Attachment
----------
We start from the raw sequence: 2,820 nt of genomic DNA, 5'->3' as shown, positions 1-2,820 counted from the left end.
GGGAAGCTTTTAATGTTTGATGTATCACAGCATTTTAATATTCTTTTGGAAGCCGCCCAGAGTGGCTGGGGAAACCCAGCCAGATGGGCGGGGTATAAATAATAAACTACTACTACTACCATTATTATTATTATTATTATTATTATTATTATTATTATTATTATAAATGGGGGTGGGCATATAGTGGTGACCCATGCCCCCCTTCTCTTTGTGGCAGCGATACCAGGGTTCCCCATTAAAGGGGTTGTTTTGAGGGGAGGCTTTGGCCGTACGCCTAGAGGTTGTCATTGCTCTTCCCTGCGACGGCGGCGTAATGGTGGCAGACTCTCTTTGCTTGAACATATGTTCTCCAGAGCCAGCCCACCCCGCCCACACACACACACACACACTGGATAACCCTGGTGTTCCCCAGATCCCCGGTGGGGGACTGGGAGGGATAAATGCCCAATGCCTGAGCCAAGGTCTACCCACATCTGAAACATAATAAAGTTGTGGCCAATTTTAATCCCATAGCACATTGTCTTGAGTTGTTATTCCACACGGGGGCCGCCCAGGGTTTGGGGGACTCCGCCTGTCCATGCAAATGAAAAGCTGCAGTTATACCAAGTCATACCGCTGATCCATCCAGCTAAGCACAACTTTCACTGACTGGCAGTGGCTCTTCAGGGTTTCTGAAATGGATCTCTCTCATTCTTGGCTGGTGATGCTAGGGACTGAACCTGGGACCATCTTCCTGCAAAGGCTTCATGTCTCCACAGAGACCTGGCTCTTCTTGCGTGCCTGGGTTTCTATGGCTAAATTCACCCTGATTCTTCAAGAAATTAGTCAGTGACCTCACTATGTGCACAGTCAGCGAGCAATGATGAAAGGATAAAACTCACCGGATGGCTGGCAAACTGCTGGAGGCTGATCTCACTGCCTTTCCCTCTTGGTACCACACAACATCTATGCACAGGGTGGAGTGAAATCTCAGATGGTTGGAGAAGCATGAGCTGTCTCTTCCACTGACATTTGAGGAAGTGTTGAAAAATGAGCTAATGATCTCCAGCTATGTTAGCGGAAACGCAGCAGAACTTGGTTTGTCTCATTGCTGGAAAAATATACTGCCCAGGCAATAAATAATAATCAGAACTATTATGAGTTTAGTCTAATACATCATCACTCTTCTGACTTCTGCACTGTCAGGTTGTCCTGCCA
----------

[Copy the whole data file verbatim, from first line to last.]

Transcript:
We start from the raw sequence: 2,820 nt of genomic DNA, 5'->3' as shown, positions 1-2,820 counted from the left end.
GGGAAGCTTTTAATGTTTGATGTATCACAGCATTTTAATATTCTTTTGGAAGCCGCCCAGAGTGGCTGGGGAAACCCAGCCAGATGGGCGGGGTATAAATAATAAACTACTACTACTACCATTATTATTATTATTATTATTATTATTATTATTATTATTATTATAAATGGGGGTGGGCATATAGTGGTGACCCATGCCCCCCTTCTCTTTGTGGCAGCGATACCAGGGTTCCCCATTAAAGGGGTTGTTTTGAGGGGAGGCTTTGGCCGTACGCCTAGAGGTTGTCATTGCTCTTCCCTGCGACGGCGGCGTAATGGTGGCAGACTCTCTTTGCTTGAACATATGTTCTCCAGAGCCAGCCCACCCCGCCCACACACACACACACACACTGGATAACCCTGGTGTTCCCCAGATCCCCGGTGGGGGACTGGGAGGGATAAATGCCCAATGCCTGAGCCAAGGTCTACCCACATCTGAAACATAATAAAGTTGTGGCCAATTTTAATCCCATAGCACATTGTCTTGAGTTGTTATTCCACACGGGGGCCGCCCAGGGTTTGGGGGACTCCGCCTGTCCATGCAAATGAAAAGCTGCAGTTATACCAAGTCATACCGCTGATCCATCCAGCTAAGCACAACTTTCACTGACTGGCAGTGGCTCTTCAGGGTTTCTGAAATGGATCTCTCTCATTCTTGGCTGGTGATGCTAGGGACTGAACCTGGGACCATCTTCCTGCAAAGGCTTCATGTCTCCACAGAGACCTGGCTCTTCTTGCGTGCCTGGGTTTCTATGGCTAAATTCACCCTGATTCTTCAAGAAATTAGTCAGTGACCTCACTATGTGCACAGTCAGCGAGCAATGATGAAAGGATAAAACTCACCGGATGGCTGGCAAACTGCTGGAGGCTGATCTCACTGCCTTTCCCTCTTGGTACCACACAACATCTATGCACAGGGTGGAGTGAAATCTCAGATGGTTGGAGAAGCATGAGCTGTCTCTTCCACTGACATTTGAGGAAGTGTTGAAAAATGAGCTAATGATCTCCAGCTATGTTAGCGGAAACGCAGCAGAACTTGGTTTGTCTCATTGCTGGAAAAATATACTGCCCAGGCAATAAATAATAATCAGAACTATTATGAGTTTAGTCTAATACATCATCACTCTTCTGACTTCTGCACTGTCAGGTTGTCCTGCCA